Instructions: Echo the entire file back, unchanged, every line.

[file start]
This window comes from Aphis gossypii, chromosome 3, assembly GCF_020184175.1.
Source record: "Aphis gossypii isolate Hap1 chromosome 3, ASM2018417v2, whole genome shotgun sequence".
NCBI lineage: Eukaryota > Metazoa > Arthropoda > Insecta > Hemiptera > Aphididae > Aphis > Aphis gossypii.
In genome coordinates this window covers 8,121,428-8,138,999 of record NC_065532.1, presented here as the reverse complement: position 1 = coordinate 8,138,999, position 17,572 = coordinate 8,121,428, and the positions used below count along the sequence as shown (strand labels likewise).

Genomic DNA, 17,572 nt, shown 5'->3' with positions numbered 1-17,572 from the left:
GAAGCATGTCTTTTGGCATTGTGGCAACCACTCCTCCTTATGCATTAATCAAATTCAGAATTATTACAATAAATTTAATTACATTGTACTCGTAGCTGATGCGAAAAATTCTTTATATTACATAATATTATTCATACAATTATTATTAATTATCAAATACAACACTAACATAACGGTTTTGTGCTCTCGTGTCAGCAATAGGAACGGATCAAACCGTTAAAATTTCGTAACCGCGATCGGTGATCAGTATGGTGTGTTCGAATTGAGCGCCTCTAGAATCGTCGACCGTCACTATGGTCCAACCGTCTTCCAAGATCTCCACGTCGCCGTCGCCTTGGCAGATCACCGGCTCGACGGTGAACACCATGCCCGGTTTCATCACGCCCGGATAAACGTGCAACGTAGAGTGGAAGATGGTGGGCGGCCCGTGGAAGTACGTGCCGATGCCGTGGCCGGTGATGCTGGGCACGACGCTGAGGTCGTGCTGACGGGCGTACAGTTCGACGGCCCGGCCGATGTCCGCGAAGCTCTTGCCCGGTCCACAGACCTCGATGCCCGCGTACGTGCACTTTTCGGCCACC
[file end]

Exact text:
This window comes from Aphis gossypii, chromosome 3, assembly GCF_020184175.1.
Source record: "Aphis gossypii isolate Hap1 chromosome 3, ASM2018417v2, whole genome shotgun sequence".
NCBI lineage: Eukaryota > Metazoa > Arthropoda > Insecta > Hemiptera > Aphididae > Aphis > Aphis gossypii.
In genome coordinates this window covers 8,121,428-8,138,999 of record NC_065532.1, presented here as the reverse complement: position 1 = coordinate 8,138,999, position 17,572 = coordinate 8,121,428, and the positions used below count along the sequence as shown (strand labels likewise).

Genomic DNA, 17,572 nt, shown 5'->3' with positions numbered 1-17,572 from the left:
GAAGCATGTCTTTTGGCATTGTGGCAACCACTCCTCCTTATGCATTAATCAAATTCAGAATTATTACAATAAATTTAATTACATTGTACTCGTAGCTGATGCGAAAAATTCTTTATATTACATAATATTATTCATACAATTATTATTAATTATCAAATACAACACTAACATAACGGTTTTGTGCTCTCGTGTCAGCAATAGGAACGGATCAAACCGTTAAAATTTCGTAACCGCGATCGGTGATCAGTATGGTGTGTTCGAATTGAGCGCCTCTAGAATCGTCGACCGTCACTATGGTCCAACCGTCTTCCAAGATCTCCACGTCGCCGTCGCCTTGGCAGATCACCGGCTCGACGGTGAACACCATGCCCGGTTTCATCACGCCCGGATAAACGTGCAACGTAGAGTGGAAGATGGTGGGCGGCCCGTGGAAGTACGTGCCGATGCCGTGGCCGGTGATGCTGGGCACGACGCTGAGGTCGTGCTGACGGGCGTACAGTTCGACGGCCCGGCCGATGTCCGCGAAGCTCTTGCCCGGTCCACAGACCTCGATGCCCGCGTACGTGCACTTTTCGGCCACC